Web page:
Romania matters to NATO

I have presented Romanian politics without prettifying it in order to earn your trust when I make the case that American conservatives should pay some attention to Romania. I cannot speak about American public diplomacy without speaking ill of it, so I will keep silent about the matter. I will speak instead of strategic concerns.

Romania has been an important part of American foreign policy concerning Russia. This was reflected in the NATO Summit organized in Bucharest in 2008. A reversal of America’s Obama-Clinton Russia policy, which would seem to be sanctioned by the recent election and not merely by GOP and conservative foreign affairs doctrine, would require strengthening alliances in Eastern Europe. America’s reputation is not difficult to improve in the region, but it is threatened by Russia’s recent successes at every level from buying energy companies to invading countries, occuppying territories, and militarizing borders.

Two countries are important in Eastern Europe, both NATO and EU members, Poland and Romania, bordering on the Baltic and Black Seas on the Northern and Southern extremities of the continent. They are useful allies to America and though Romania is the smaller of the two, it is instrumental in any future Russia policy that seeks to preserve Eastern Europe as a buffer between the wealthy Western democracies and a bellicose Russia.

Of course, a prudent American policy would not seek nation building or compulsive democratization in Romania. Instead, it would encourage democratic and lawful developments in accordance with American interest in order to stabilize the country’s partisan conflicts within certain boundaries set by the consensus around NATO and the EU, whose Treaties Romania accepted voluntarily.

Truth to tell, Romania is almost ideal for American interest: it has no Russian border and is therefore less of an international flashpoint, while being fully invested in participating in an American alliance. Investing politically would be very cheap for America, given the small size and population of the country, in a situation where the country already is significantly invested in IT work for America. And being that Romania is neither internally unstable nor internationally involved in any conflicts with any of its neighbors, it is about the best chance America has to show what benefits it can bestow on loyal allies.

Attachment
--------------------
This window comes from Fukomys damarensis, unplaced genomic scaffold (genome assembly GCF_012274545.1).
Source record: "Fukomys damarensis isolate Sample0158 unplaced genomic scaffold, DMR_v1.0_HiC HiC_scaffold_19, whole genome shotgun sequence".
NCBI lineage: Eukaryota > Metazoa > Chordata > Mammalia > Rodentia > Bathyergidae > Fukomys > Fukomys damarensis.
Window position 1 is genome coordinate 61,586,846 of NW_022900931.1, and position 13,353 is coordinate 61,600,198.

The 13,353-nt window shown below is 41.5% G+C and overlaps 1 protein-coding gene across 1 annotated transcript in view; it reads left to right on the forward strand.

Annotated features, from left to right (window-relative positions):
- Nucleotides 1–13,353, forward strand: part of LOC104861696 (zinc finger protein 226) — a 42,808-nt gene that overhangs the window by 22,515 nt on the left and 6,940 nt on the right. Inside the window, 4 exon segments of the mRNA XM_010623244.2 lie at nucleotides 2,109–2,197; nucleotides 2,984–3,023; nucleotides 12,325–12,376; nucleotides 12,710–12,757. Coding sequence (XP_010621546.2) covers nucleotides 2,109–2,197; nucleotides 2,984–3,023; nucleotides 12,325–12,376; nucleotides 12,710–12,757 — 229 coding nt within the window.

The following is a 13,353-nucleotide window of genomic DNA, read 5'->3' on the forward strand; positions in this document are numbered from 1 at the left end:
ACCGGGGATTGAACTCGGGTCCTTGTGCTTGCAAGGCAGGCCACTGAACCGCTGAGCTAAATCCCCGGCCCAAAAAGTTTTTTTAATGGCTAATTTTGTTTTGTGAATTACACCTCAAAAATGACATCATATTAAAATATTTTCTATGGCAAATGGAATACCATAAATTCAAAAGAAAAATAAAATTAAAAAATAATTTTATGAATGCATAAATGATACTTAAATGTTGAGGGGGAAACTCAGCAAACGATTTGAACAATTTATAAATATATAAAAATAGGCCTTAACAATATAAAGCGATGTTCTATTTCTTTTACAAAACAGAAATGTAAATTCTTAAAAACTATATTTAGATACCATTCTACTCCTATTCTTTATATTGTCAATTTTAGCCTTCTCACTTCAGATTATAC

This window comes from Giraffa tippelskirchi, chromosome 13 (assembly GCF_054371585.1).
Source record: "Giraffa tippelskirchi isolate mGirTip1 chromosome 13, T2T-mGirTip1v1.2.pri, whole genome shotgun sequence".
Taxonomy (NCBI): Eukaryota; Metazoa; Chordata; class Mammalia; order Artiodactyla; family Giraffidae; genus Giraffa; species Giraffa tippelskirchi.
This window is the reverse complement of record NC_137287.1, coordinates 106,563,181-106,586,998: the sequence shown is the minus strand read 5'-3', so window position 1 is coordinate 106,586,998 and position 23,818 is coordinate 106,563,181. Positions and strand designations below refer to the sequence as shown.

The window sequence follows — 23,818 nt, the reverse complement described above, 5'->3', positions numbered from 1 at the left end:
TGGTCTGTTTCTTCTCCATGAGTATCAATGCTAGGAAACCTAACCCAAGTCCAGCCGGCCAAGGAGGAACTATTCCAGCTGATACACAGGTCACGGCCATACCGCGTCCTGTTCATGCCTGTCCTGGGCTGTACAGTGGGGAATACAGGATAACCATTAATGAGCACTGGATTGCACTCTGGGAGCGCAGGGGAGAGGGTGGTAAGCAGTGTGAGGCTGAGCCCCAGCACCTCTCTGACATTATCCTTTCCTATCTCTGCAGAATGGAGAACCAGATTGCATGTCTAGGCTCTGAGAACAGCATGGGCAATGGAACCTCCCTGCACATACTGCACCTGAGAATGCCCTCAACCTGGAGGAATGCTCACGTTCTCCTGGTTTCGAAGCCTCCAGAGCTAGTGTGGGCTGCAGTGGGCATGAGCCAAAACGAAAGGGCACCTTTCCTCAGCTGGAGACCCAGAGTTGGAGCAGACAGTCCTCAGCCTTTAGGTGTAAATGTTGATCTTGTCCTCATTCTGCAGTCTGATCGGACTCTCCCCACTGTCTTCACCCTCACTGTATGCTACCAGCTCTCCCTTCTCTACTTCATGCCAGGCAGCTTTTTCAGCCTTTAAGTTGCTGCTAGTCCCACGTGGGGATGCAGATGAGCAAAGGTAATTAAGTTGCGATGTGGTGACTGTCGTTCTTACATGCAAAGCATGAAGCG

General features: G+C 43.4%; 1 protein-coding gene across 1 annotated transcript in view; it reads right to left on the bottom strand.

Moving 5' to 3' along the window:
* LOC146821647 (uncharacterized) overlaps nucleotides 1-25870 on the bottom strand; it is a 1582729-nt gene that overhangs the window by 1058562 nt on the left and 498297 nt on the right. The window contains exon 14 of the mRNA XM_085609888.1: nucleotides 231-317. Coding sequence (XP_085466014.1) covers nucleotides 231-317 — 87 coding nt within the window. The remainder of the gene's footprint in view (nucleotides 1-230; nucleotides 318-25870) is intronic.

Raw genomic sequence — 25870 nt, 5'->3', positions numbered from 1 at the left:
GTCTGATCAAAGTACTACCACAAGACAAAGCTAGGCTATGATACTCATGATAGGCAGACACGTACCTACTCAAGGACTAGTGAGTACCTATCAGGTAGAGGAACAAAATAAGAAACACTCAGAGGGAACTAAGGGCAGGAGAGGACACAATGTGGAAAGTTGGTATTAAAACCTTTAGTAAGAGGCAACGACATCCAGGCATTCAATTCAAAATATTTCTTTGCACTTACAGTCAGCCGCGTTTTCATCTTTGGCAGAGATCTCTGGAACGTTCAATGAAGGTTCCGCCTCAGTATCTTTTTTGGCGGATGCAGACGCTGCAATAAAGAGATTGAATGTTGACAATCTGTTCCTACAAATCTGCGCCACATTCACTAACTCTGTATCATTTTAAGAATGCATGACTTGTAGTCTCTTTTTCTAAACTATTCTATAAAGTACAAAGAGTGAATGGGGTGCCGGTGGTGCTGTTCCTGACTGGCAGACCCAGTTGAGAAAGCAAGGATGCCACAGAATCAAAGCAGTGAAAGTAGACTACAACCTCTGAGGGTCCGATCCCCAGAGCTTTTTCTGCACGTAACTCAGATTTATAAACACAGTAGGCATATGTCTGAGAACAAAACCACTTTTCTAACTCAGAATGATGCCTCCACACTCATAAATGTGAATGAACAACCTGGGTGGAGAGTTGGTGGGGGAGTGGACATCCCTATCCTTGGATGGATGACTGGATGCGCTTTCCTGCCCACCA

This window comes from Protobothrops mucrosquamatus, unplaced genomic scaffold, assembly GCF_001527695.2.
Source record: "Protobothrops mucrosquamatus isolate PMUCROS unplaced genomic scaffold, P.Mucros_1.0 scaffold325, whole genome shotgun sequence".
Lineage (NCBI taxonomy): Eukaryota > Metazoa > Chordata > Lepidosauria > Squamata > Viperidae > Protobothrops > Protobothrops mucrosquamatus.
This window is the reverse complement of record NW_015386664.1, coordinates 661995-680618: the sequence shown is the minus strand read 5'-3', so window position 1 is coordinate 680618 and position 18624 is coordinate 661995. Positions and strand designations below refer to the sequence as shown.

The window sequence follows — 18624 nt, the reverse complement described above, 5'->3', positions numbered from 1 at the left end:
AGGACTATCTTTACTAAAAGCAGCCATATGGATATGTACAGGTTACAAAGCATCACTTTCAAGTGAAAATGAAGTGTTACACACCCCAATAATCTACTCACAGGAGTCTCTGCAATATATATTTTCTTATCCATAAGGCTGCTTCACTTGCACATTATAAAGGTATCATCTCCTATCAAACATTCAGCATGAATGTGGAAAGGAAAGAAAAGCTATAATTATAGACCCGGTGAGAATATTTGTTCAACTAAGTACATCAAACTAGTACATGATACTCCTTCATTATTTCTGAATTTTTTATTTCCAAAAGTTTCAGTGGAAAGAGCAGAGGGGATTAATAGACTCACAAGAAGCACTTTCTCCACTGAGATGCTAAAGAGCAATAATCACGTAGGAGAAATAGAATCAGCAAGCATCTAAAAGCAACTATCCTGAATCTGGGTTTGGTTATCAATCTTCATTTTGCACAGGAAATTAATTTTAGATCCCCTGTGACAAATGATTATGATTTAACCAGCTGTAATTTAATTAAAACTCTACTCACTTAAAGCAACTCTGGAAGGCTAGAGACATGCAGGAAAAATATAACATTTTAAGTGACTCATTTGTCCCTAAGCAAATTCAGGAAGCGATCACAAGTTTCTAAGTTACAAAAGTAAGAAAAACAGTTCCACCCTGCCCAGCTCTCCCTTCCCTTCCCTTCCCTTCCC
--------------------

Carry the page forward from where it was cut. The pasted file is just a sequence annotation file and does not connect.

Romania has weathered the recent world financial crisis without any political or economic crisis and is still committed to both NATO and the EU, and therefore to capitalist democracy and the West. But it is unrealistic to expect that a continuation of recent American foreign policy in Eastern Europe would not endanger the American alliance or dispirit America’s friends. It is also unrealistic to expect that American disinterest would be matched by Russia and that she would not intervene more in Romanian partisan conflicts. Eastern European countries have been baffled, dispirited, and recently scared by the shift in American-Russian relations. This is an ideal moment to mark a change and the beginning of a long commitment that would weaken Russia’s prestige and preempt its near-abroad foreign policy without military provocation. Romania would be a great place to begin that change.

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There are 23 comments.

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  1. Gumby Mark (R-Meth Lab of Demo… Thatcher

    Fascinating piece. You say “The ugly truth is, we’re [the middle class] bad at building institutions and coalitions, and are taking it out on other people.” Who do you think are the best targets with whom to build a coalition? What would it take, apart from non-corruption, for an anti-socialist coalition to survive in office if it were successful in winning an election?

    • #1
    • January 23, 2017, at 2:53 PM PST
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  2. Titus Techera Contributor
    Titus Techera

    Gumby Mark (View Comment):
    Fascinating piece. You say “The ugly truth is, we’re [the middle class] bad at building institutions and coalitions, and are taking it out on other people.” Who do you think are the best targets with whom to build a coalition? What would it take, apart from non-corruption, for an anti-socialist coalition to survive in office if it were successful in winning an election?